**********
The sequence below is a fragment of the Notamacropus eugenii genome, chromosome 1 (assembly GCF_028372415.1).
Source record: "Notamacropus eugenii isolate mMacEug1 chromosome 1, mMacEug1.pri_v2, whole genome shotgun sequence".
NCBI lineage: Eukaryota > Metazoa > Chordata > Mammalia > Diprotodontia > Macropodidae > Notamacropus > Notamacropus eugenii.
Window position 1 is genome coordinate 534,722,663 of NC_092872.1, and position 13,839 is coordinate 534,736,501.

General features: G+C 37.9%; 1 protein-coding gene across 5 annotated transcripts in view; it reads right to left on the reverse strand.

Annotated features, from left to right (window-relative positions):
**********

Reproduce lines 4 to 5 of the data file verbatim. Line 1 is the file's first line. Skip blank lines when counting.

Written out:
Window position 1 is genome coordinate 534,722,663 of NC_092872.1, and position 13,839 is coordinate 534,736,501.

General features: G+C 37.9%; 1 protein-coding gene across 5 annotated transcripts in view; it reads right to left on the reverse strand.